Mum’s heartfelt confession – “Every day I’m a mother, a piece of me dies”

Mary Katherine Backstrom

Have you ever felt like you’re on your last nerve, and that the challenges of parenting are some kind of mean prank? This mum has been there too, and realised that amidst the mayhem, something special lurks.

“Every day I’m a mother, a piece of me dies”

Writer and mum Mary Katherine Backstrom blogs at Mom Babble and she’s just shared a post on Facebook that – at first glance – seems to tell a hopeless tale about parenting.

On closer inspection, however, it becomes clear that Mary Katherine’s writing is actually a heartfelt tribute to the rewards parenting brings. 

Okay, granted these rewards are sometimes very, very hard won, but MK’s post reminds us that if we take a step back and survey the (often chaos-filled scene) the growth that’s happening is life-changing, life-affirming stuff – albeit a little slow or painful at times.

Every day I'm a mother, a piece of me dies.My son is in his high chair and I’m cleaning the floor and dishes. His arm…

Posted by Mary Katherine Backstrom on Tuesday, 3 October 2017

Delight in disguise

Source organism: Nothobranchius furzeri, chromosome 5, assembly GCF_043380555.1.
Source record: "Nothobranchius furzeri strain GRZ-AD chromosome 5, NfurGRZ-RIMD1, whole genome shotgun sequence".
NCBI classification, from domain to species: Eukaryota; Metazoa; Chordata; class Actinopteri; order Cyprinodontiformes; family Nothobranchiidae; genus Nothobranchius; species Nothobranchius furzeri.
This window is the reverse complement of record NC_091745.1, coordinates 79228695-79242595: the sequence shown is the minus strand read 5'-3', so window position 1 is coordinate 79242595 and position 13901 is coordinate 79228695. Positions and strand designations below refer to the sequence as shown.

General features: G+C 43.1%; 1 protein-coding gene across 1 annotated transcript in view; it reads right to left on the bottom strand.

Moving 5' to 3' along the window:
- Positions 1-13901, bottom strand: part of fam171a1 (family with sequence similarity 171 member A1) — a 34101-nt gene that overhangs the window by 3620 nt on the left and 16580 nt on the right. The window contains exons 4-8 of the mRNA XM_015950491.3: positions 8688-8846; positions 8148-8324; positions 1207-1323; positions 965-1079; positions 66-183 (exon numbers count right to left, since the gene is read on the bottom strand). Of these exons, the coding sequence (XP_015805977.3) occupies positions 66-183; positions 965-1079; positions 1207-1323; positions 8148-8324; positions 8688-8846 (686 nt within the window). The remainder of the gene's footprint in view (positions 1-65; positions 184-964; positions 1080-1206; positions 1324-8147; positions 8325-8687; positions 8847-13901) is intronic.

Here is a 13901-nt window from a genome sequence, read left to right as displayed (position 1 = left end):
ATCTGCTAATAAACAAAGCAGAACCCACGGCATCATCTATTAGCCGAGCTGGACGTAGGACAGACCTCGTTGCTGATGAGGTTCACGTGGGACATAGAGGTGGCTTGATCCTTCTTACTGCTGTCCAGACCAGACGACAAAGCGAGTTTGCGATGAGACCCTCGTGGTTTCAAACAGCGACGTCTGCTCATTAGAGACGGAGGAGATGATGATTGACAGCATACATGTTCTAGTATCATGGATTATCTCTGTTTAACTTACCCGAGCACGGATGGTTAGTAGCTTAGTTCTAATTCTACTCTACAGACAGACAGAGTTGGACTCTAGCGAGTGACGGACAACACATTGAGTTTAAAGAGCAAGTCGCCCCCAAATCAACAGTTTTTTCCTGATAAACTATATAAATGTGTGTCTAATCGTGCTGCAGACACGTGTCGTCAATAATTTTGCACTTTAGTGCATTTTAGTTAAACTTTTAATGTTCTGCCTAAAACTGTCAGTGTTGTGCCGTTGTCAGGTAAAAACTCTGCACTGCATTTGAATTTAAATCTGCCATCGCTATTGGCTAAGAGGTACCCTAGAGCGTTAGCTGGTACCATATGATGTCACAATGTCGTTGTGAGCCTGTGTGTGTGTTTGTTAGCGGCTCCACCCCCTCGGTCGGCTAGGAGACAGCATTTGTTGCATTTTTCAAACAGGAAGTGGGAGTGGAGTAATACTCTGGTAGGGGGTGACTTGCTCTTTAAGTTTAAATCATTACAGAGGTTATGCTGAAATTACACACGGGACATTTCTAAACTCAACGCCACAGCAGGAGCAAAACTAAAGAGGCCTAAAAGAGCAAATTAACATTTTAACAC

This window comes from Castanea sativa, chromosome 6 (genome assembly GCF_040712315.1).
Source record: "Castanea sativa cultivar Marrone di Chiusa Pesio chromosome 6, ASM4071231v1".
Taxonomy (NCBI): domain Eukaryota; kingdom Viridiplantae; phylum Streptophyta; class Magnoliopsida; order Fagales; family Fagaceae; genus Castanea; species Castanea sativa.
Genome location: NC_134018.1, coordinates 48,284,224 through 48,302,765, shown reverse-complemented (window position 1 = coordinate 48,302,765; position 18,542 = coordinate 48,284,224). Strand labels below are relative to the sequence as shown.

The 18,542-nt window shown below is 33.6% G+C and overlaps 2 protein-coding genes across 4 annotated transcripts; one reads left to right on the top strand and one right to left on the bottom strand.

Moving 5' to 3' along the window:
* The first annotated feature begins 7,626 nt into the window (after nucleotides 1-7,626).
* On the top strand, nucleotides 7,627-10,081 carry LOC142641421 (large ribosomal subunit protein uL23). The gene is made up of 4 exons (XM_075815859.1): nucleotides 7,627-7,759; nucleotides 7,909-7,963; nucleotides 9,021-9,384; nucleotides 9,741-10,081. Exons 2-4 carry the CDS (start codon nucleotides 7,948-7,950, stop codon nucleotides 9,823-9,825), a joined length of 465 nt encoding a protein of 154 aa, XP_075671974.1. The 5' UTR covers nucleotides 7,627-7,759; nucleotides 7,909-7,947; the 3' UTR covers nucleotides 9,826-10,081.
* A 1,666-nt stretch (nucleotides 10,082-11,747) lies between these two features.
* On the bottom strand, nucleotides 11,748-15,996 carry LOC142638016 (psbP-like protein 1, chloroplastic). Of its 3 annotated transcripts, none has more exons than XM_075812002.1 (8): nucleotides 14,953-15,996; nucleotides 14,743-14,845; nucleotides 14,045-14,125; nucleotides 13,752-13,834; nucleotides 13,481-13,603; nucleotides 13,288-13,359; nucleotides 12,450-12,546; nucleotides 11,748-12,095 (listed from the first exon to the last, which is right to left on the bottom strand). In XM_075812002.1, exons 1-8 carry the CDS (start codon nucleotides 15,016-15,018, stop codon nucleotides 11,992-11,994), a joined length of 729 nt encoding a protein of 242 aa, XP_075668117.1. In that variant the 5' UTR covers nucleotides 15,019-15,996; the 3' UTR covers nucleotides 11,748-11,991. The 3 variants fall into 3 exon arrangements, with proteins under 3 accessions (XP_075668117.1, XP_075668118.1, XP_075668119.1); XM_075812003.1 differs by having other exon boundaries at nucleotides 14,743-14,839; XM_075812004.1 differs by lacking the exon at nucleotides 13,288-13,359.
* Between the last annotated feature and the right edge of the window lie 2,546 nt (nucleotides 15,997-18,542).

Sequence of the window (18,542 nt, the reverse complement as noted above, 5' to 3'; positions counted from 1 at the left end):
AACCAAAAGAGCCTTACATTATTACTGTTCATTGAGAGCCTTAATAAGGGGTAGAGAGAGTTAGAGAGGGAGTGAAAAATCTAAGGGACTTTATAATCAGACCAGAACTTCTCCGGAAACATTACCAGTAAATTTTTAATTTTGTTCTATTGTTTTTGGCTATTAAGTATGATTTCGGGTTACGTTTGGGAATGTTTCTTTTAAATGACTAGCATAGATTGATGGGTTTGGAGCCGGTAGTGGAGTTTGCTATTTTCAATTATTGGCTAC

Mary Katherine’s piece takes readers through a number of exhausting snapshots of her day, and digs a little deeper to see what was really going on.

A highchair food-toddler-pocalypse turns from anger and a floor full of waffles and fruit to optimism sparked by her bright little boy.

The tease of a much-longed-for sleep-in morphs from FOMO frustration to doze-y, chatty deliciousness with her kiddo.

Memories of times without little paws reaching for her and little voices pleading for things, make way for tiny giggles and sweet footsteps just out of sight.

“Every day I’m a mother, a piece of me dies,” Mary Katherine explains  – gratefully – as moves out of her pre-baby life and into a new one, as a mum.

“My heart is bigger”

“Motherhood has such a strange dichotomy,” she writes. “It is life-giving and exhausting. It constantly exercises my faith, tests my patience, and stretches my heart. But, as a result, my faith and patience are stronger. My heart is bigger. And although sometimes I still reach the end of my rope, my rope is getting longer.”

“It’s true that every day I’m a mother, a little piece of me dies. But I will not mourn these losses. My child is making me a better person every day. And then the piece of me that doubts I’m doing this “mom thing” right… it dies, too. And I’m left with gratitude. And a floor covered in waffle bits.”

What could be lovelier?

Does this all strike a very familiar chord with you?! 

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